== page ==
Killing Reagan: Book Review
Killing Reagan: The Violent Assault That Changed a Presidency
A Violent Assault Indeed
John Hinckley's assassination attempt of President Ronald Reagan on March 30, 1981 was certainly violent, and undoubtedly changed the Reagan presidency. However, it is author Bill O'reilly's assault on President Reagan that concerns me.
The book begins well enough, painting a vivid scene of Reagan's last moments in his Bel Aire Los Angeles home. His wife, Nancy, is there holding his hand. O'reilly describes the "death rattle", that shallow, raspy breathing that occurs in the last moments of the dying. He describes how Reagan opens his eyes and looks directly at Nancy with a wordless, profound expression of love. The former president had lost the ability to speak years earlier, but those that were there with him in the end described him as cognizant and at peace. That, I believe. The description rendered by the author (s) was a great introduction: respectful, dignified, true. Had the book maintained that tone throughout I would not have come away feeling like I'd wasted my time.
Footage and Commentary of Assassination Attempt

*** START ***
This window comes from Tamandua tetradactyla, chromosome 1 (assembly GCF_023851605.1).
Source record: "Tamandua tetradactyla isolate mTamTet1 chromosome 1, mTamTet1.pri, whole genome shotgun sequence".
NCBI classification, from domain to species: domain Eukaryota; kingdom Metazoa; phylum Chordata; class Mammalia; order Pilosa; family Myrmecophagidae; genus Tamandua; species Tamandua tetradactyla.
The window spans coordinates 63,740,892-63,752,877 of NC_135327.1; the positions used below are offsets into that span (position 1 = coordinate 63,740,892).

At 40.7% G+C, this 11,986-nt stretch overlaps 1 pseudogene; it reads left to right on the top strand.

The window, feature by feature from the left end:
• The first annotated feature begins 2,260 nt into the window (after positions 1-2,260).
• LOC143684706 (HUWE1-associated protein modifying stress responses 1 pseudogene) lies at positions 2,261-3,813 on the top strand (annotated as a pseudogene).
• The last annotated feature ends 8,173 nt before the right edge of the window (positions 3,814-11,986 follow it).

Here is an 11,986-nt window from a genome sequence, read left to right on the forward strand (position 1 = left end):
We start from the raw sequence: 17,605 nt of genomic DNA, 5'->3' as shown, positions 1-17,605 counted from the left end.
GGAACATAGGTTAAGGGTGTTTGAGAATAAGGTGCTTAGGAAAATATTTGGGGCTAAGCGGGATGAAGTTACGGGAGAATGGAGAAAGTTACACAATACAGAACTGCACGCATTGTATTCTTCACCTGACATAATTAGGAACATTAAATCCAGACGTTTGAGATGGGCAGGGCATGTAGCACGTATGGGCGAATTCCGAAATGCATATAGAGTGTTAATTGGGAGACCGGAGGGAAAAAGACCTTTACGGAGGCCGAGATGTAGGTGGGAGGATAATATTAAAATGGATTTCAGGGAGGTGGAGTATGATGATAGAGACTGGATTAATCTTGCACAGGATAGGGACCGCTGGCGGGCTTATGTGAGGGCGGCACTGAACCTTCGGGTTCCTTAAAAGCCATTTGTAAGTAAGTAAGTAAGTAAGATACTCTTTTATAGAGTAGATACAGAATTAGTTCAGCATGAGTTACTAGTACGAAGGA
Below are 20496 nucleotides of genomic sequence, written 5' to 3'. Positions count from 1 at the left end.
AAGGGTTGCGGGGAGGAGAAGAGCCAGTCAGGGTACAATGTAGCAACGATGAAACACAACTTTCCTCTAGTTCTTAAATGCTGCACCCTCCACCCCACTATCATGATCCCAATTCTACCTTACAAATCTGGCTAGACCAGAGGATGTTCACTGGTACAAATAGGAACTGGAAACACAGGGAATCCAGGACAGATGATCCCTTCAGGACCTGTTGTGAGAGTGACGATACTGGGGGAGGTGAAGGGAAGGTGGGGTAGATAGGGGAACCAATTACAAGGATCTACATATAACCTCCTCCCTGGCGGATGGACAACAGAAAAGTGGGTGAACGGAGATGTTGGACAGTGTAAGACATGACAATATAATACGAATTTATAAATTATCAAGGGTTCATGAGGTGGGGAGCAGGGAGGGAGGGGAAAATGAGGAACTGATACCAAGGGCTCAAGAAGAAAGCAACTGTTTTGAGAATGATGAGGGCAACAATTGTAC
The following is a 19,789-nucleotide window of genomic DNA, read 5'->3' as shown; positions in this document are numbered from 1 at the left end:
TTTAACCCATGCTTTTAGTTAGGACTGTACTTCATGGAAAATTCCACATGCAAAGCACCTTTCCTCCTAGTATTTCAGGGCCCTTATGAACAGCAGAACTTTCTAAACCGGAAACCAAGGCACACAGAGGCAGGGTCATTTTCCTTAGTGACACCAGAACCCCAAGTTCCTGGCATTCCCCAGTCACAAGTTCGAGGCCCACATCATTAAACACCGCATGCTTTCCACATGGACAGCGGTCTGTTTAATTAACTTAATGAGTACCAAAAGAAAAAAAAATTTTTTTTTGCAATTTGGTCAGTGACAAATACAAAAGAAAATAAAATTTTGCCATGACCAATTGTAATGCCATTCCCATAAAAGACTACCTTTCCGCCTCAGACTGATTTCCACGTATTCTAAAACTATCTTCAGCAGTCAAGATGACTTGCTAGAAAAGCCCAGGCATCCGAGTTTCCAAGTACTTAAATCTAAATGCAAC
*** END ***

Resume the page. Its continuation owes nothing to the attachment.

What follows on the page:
Where the Book Went Wrong: 3 Points. Point #1
#1. O'reilly uses a back and forth method not uncommon in literary styles. It's a technique I appreciate as the author takes us from the present back to the past, present-past, and so on. This technique buttresses historical events by providing a hindsight view of what brought the characters to a particular point. The problem here is that O'reilly spends an inordinate amount of time in the past focusing on Reagan's indiscretions. O'reilly informs the reader that Reagan was "a playboy," and that he "liked to look at women," and those are the mild examples. The author further dares to delve into actual pillow talk between Reagan and one of his liaisons that I found illicit, even profane. This is not the Ronald Reagan I grew up admiring. Not only is this brand of journalism tawdry and cheap, it isn't fair. We don't really know what people said behind closed doors during such trysts. In one particular example O'reilly cites a starlet who wrote about her physical interactions with Reagan providing the text to a discussion she allegedly had with him during the act, a discussion Reagan is not here to defend or deny.